Katherine Loague

Photo of Katherine Loague

Katherine Ann Loague, beloved mother, grandmother, and wife, passed away on January 3, 2024.
She was a woman of unwavering faith whose life was a testament to her devotion to love, family, and deep Christian values, which she shared with her husband, Keith Loague.
Born on July 27, 1956, in El Paso, Texas, Katherine was the first child of Mary and James Baker. In 1960, her family relocated to Sandy Hook, Missouri, where she grew up in rural Missouri alongside her younger brother, James, under the loving care of her paternal grandparents, Margie and Les. Katherine was also blessed with a younger sister, Vickie.
Katherine was a bright student and a talented athlete and possessed an innate artistic brilliance that radiated throughout her life. Self-taught, she had a remarkable ability to learn and master various artistic skills. Katherine’s artistic talents knew no bounds, from sewing and embroidery to painting, floral arrangements, and photography. Her calligraphy was a work of art, and her penmanship was exquisite. She fearlessly explored woodworking, leather crafting, and beadwork, continually expanding her creative horizons, and sharing her beautiful creations with the world.
In 1975, she married Daniel Lovick, and together they welcomed four children into their loving family: Daniel, Eric, Kathryn, and Helena.
During the 1980s, Katherine discovered her love for the vast landscapes of the western United States. She dreamed of living in their open spaces, and in 1990, she made the courageous decision to relocate her family to Sheridan, Wyoming. In 1993, she settled in Great Falls, Montana, the area where she spent the rest of her days.
In 1995, Katherine welcomed her fifth child, Megan, with her then-husband, James Rovere. She was a dedicated mother, tirelessly ensuring that all her children felt unconditional love and care. As Corinthians 13:4-7 says, “Love is patient, love is kind. It does not envy, it does not boast, it is not proud. It does not dishonor others, it is not self-seeking, it is not easily angered, it keeps no record of wrongs. Love does not delight in evil but rejoices with the truth. It always protects, always trusts, always hopes, always perseveres.” Katherine lived by these words.
In 2002, Katherine met Keith Loague, her true love and partner. They celebrated their union in marriage in 2005, and made their home together in Ulm, Montana. The bond between K&K Loague was one of unwavering love and support, bringing them both immense happiness and peace.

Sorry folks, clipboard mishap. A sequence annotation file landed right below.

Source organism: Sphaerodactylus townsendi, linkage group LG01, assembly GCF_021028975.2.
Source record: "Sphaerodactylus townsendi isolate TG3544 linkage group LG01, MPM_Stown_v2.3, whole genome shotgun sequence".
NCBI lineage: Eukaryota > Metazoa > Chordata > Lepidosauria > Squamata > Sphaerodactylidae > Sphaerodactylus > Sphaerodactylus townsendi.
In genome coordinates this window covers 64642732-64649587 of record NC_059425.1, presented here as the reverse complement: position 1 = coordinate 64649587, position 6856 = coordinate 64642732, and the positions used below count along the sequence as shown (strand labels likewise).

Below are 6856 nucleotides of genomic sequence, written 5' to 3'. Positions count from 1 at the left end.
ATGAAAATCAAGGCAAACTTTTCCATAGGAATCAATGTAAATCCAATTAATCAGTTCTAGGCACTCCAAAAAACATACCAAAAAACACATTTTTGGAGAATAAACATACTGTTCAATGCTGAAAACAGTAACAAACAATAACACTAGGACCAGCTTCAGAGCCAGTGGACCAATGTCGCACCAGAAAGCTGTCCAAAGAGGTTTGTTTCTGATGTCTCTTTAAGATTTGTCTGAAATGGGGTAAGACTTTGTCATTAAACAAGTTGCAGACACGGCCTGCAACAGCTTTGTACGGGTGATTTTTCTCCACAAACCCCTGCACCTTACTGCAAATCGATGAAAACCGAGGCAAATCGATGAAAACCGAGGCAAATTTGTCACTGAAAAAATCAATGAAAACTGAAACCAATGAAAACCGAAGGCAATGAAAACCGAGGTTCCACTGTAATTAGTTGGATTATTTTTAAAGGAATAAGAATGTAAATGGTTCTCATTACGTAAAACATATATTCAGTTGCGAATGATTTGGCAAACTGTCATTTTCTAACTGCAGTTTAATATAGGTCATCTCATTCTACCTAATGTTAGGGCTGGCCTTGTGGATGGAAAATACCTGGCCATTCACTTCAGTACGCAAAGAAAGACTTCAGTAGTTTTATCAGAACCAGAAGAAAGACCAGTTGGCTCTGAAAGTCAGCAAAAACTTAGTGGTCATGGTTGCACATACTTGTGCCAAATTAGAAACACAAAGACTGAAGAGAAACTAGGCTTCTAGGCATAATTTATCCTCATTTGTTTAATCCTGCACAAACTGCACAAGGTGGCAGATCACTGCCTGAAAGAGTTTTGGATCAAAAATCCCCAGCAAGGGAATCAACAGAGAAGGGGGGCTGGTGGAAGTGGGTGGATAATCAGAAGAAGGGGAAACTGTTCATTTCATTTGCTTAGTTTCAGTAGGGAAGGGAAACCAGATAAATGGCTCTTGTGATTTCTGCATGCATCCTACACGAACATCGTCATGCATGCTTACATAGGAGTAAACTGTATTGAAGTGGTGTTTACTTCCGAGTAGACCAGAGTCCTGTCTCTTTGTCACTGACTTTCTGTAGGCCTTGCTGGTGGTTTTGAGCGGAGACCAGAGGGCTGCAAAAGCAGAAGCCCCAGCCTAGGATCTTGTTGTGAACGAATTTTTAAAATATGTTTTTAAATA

Her heart brimmed with pride and joy in the presence of her eight cherished grandchildren: Isabel, Emery, Michael, Lauren, Novella, Lucas, Nori, and Jing. She epitomized the perfect grandmother, engaging in art projects, playing games, crafting the best hamburger gravy, and creating unforgettable memories.
Family was Katherine’s anchor, but she also achieved remarkable success. She started her own business, dedicated her time to volunteering at church, nurtured vibrant gardens, delighted in the art of cooking, and generously shared her artistic talents with the world. Katherine was a beautiful soul, full of life and love. “Your beauty should not come from outward adornment, such as elaborate hairstyles and the wearing of gold jewelry or fine clothes. Rather, it should be that of your inner self, the unfading beauty of a gentle and quiet spirit, which is of great worth in God’s sight.” Peter 3:3-4
She was preceded in death by her mother Mary Baker and father James Baker.
She is survived by her husband Keith Loague; children, Daniel Lovick (Phyllis Dorsch), Eric Lovick (Jessie), Kathryn McCarthy (Conor), Helena Lovick (Troy Lane), and Megan Brunelle (Brian); her eight grandchildren; brother, James Baker; and sister, Vickie Behymer.
A Memorial Service will be held at 10 a.m. on May 18, 2024, at the Ulm Bible Church., Ulm, Montana.
In lieu of flowers, the family asks that you consider a donation to the Creutzfeldt-Jakob Disease Foundation. Patients and families facing this terrible disease need support, and more research is needed to find treatments.
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Published February 7, 2024